Tesla stock soars as other electric manufacturers flounder – TopAuto
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Tesla stock soars as other electric manufacturers flounder

With oil soaring and prices at the gas pump rising along with it, investors who want to bet on electric vehicles have a choice: Tesla or, well, no one.

The recent rout in EV stocks has left the richly valued industry leader and world’s largest electric-vehicle maker well ahead of its upstart challengers.

The chasm was apparent last week when two of the biggest U.S. publicly traded EV startups — Rivian and Lucid – disclosed supply-chain disruptions, leading to steep selloffs in both stocks.

The growing struggles for everyone but Tesla are coming at a time when they should be flourishing.

Oil prices are surging, making electric cars more attractive, and even President Biden is calling for greater adoption of EVs.

But oil isn’t everything.

With the war in Ukraine upsetting supply chains and the Federal Reserve about to raise interest rates, investors are wary of risk and closely scrutinizing unprofitable companies.

So there aren’t a lot of options in electric-vehicle stocks.

“Tesla right now is the only EV company that has a demonstrable, viable business,” Steve Sosnick, chief strategist at Interactive Brokers, said in a phone interview.

“All the other ones are still concept stocks.”

To Sosnick’s point, Rivian and Lucid delivered about 1,000 vehicles last year combined.

Meanwhile, Tesla sold nearly a million vehicles in 2021.

Just a few months ago, Rivian was being touted as the next Tesla with a market value that was bigger than Ford’s.

Yet last week’s disclosure that the electric pickup truck maker is raising prices due to higher costs as a result of component shortages sent its stock plunging.

The shares plunged 30% from Tuesday to Friday, even after the company rolled back those hikes, and are down over 70% from a November peak, erasing more than $100 billion (R1.5 trillion) in value.

Lucid dropped 14% on Tuesday, after it lowered its production targets for 2022, saying it was facing “extraordinary” challenges with logistics and its supply chain.

The stock continued falling through the week and is now down 59% from a November high.

Tricky Bet

“The smaller emerging EV manufacturers are at a disadvantage due to lack of manufacturing process experience,” said Charles East, senior equity strategy analyst at Truist Advisory Services.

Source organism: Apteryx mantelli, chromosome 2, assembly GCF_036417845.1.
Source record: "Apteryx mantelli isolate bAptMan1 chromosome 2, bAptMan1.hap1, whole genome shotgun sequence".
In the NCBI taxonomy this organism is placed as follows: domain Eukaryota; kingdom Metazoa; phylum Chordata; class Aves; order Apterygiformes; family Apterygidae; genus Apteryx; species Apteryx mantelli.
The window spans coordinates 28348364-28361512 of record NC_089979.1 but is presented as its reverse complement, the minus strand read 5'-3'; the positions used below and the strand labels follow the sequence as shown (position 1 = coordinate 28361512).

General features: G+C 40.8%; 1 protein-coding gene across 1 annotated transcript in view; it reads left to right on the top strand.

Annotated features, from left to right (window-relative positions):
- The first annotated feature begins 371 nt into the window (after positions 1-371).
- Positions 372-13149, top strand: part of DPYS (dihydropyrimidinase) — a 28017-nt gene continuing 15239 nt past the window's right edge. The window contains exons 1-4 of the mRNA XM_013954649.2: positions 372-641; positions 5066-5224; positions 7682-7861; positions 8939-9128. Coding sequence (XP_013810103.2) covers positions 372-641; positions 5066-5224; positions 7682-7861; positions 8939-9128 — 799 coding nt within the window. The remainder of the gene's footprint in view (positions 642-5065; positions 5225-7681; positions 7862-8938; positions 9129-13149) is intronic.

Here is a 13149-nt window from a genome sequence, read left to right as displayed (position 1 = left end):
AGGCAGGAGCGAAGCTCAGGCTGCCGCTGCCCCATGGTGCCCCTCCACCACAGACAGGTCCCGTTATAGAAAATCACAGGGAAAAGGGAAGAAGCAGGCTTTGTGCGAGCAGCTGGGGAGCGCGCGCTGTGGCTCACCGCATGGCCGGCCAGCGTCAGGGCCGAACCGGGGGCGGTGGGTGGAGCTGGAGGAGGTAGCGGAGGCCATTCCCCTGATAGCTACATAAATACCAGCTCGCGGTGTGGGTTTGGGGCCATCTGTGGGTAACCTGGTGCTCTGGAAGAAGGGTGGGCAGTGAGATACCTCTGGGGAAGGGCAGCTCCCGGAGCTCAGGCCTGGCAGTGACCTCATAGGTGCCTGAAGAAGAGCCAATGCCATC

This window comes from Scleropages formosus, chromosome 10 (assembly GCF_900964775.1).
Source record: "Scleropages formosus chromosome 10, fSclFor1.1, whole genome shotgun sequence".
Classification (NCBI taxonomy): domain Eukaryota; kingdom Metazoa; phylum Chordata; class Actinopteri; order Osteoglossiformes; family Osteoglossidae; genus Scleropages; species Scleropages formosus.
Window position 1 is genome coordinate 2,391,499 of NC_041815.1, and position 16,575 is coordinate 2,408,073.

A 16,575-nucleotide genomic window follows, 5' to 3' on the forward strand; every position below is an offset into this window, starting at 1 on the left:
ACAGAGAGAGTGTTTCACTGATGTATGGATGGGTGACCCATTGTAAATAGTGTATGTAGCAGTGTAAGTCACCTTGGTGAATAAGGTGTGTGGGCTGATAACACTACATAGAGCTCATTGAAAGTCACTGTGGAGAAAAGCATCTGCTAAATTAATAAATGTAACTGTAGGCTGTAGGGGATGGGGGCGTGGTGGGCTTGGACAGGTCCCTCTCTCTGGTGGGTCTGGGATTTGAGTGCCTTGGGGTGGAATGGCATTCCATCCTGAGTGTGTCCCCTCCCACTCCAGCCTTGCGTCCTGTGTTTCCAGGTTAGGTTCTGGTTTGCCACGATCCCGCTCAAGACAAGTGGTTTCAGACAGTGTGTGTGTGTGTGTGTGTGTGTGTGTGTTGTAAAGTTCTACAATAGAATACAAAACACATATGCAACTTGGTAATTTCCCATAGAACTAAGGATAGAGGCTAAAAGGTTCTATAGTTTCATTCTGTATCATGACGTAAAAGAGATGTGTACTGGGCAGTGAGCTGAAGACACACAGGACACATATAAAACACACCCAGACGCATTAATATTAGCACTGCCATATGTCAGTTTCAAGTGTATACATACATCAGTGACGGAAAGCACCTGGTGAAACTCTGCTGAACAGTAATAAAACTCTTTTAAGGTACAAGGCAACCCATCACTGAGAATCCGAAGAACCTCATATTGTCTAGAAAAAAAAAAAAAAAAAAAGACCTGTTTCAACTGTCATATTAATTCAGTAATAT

The challenge is particularly acute for the EV newbies, which need to ramp production and sell the cars in order to slow their cash burn, East added.

Tesla hasn’t been immune to supply chain issues, but Elon Musk’s company has managed to navigate the challenges better than peers so far.

On Friday, the company’s factory in Germany was approved, and on Thursday Japanese national broadcaster NHK reported that Panasonic plans to build a U.S. factory to make lithium-ion batteries for Tesla.

While the company’s shares are down more than 20% this year, Tesla still commands a hefty market capitalization of $866 billion (R13.3 trillion) and has the fifth biggest stock on the S&P 500 Index.

Its price relative to projected profits has been cut in half over the past three months, but it’s still trading at 79 times earnings expected in the next 12 months – more than three times the Nasdaq 100 average.

This is the quandary for investors.

Tesla remains a tricky bet due to its valuation, volatility and the risk of competing EVs on the way from other companies.

But if you want to bet on electric vehicles, in many ways it’s the only game in town.

“I don’t think there is any real Tesla-beater on the medium-term horizon” said David Jones, chief market strategist at Capital.com.

“In an ideal world you would have a mid-range priced car with a charging infrastructure out there. And no one does.”


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